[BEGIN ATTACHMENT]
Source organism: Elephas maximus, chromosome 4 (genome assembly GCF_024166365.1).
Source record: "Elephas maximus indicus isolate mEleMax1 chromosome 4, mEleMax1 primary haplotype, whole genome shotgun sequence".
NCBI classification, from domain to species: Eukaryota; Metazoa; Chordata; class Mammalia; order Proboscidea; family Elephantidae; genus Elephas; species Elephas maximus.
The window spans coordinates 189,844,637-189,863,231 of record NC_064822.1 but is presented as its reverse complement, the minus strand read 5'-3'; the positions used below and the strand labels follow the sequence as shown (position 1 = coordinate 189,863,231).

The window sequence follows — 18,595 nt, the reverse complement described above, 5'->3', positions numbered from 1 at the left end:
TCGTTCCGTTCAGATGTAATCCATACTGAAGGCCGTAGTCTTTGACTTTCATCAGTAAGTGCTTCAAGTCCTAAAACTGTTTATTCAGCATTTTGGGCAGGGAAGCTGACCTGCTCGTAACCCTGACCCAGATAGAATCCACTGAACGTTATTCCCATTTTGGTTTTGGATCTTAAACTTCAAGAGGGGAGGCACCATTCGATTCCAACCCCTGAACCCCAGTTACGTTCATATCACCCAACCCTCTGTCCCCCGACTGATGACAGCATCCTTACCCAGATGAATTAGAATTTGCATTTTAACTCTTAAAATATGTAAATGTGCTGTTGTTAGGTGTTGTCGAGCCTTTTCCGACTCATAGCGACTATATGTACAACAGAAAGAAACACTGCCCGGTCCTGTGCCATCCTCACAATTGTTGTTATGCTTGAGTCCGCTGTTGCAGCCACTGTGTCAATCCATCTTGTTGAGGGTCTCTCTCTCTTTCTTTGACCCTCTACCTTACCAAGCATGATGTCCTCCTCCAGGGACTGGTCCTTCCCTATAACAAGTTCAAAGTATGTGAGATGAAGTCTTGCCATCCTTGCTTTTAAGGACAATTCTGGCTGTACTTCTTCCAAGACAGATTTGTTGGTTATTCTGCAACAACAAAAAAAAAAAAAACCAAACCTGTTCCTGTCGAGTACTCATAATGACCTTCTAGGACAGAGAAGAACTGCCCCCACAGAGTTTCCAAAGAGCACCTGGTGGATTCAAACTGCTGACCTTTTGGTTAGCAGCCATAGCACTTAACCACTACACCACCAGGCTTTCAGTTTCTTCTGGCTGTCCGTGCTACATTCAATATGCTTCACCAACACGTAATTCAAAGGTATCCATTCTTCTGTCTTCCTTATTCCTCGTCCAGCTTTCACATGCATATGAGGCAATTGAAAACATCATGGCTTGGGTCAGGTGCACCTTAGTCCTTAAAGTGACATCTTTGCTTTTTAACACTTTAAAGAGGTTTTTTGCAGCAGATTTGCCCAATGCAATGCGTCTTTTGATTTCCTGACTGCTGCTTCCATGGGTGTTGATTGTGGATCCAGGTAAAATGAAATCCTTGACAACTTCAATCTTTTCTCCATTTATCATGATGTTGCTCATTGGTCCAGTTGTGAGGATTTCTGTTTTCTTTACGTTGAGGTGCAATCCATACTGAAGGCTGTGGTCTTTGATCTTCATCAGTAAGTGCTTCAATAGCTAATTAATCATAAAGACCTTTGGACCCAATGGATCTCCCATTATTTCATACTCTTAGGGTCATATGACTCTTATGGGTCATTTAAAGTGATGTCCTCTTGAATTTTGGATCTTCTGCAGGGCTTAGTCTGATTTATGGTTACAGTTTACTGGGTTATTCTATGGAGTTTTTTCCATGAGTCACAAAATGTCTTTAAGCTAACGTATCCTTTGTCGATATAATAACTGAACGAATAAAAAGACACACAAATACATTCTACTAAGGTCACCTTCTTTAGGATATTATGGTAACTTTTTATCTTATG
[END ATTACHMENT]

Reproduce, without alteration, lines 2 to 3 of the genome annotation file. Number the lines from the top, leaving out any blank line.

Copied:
Source record: "Elephas maximus indicus isolate mEleMax1 chromosome 4, mEleMax1 primary haplotype, whole genome shotgun sequence".
NCBI classification, from domain to species: Eukaryota; Metazoa; Chordata; class Mammalia; order Proboscidea; family Elephantidae; genus Elephas; species Elephas maximus.